120. As far as the present case is concerned, in paragraph 3.21, while passing its decision on Issue 8(C)(2), the Arbitral Tribunal considered when the cause of action arose, as follows:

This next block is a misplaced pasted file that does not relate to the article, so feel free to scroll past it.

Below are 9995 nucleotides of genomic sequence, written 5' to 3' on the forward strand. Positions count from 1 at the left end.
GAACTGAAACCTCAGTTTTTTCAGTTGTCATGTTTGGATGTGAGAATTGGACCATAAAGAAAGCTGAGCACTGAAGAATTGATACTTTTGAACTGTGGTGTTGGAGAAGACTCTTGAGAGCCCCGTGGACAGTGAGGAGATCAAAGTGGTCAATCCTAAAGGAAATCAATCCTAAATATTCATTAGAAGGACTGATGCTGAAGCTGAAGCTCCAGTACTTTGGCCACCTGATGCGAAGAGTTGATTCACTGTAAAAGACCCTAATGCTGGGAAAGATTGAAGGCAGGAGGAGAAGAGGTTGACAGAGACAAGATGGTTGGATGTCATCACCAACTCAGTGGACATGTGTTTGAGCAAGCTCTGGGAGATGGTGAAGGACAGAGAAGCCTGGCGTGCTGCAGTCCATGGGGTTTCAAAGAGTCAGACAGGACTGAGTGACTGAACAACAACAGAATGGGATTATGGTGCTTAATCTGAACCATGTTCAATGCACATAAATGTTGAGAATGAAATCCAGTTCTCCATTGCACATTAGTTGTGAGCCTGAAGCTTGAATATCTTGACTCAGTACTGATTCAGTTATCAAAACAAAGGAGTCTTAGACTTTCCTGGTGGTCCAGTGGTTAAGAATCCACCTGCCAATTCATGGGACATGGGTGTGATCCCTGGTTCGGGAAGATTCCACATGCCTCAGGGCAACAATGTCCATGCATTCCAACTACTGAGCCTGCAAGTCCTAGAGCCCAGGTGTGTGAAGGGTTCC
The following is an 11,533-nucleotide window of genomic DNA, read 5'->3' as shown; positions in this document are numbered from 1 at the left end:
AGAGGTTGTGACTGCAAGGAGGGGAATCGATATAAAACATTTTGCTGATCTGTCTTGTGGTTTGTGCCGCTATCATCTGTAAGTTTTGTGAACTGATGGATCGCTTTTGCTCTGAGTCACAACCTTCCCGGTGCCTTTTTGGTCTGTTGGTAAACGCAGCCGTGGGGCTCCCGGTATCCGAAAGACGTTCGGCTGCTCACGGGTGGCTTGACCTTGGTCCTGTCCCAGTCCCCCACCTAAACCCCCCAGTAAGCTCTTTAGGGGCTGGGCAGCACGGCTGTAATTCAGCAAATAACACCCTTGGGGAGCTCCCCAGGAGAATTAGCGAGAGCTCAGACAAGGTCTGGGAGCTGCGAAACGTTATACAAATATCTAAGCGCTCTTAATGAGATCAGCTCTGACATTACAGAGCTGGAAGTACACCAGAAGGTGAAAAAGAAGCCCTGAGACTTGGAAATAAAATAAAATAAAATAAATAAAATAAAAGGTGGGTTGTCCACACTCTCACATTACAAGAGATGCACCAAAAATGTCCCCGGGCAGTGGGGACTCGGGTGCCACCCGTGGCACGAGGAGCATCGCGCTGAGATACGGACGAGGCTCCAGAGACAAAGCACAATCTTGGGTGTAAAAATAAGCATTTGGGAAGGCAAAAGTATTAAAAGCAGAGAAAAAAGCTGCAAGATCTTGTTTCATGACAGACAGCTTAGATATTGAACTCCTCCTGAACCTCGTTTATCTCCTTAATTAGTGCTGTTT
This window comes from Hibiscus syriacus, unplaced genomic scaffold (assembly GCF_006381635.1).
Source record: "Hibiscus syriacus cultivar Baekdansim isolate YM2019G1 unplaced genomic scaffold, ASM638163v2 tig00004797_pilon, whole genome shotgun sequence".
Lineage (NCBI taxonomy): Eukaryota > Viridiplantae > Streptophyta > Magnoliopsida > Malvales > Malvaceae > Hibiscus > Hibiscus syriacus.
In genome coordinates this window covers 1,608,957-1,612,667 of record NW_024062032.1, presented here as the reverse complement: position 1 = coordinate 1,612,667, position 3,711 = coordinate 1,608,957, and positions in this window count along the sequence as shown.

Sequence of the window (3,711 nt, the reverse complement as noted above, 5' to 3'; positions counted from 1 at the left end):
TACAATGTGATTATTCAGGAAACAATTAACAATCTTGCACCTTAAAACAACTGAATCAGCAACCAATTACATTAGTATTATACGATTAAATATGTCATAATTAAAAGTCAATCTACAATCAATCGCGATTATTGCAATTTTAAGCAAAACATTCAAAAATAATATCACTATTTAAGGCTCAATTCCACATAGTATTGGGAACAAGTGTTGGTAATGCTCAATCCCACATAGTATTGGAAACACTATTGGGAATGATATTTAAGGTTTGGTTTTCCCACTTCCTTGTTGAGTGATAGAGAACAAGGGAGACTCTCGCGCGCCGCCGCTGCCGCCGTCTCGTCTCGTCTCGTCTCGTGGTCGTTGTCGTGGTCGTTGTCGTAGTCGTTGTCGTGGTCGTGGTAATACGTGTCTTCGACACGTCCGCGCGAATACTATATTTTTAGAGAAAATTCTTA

"3.21. Regarding the effective date of this claim, the Tribunal noted that though EPI had written to TNEB vide their letters PI/DLIO/S/01/432 and DLI/PMD/2/217 dated 13.08.1996 and 12.06.1997 respectively on the Issue of overrun costs, they made their formal quantified claim vide their letter no.DLI/PMD/217/001 dated 09.02.2001. The Tribunal keeping the consistency of its approach, fixes the date of cause of action as 09.03.2001, allowing a period of 30 days from the date, DPI made their formal quantified claim. Accordingly the Tribunal awards that TNEB will pay to EPI, simple interest at 15% per annum from 09.03.2001 till the date of award. "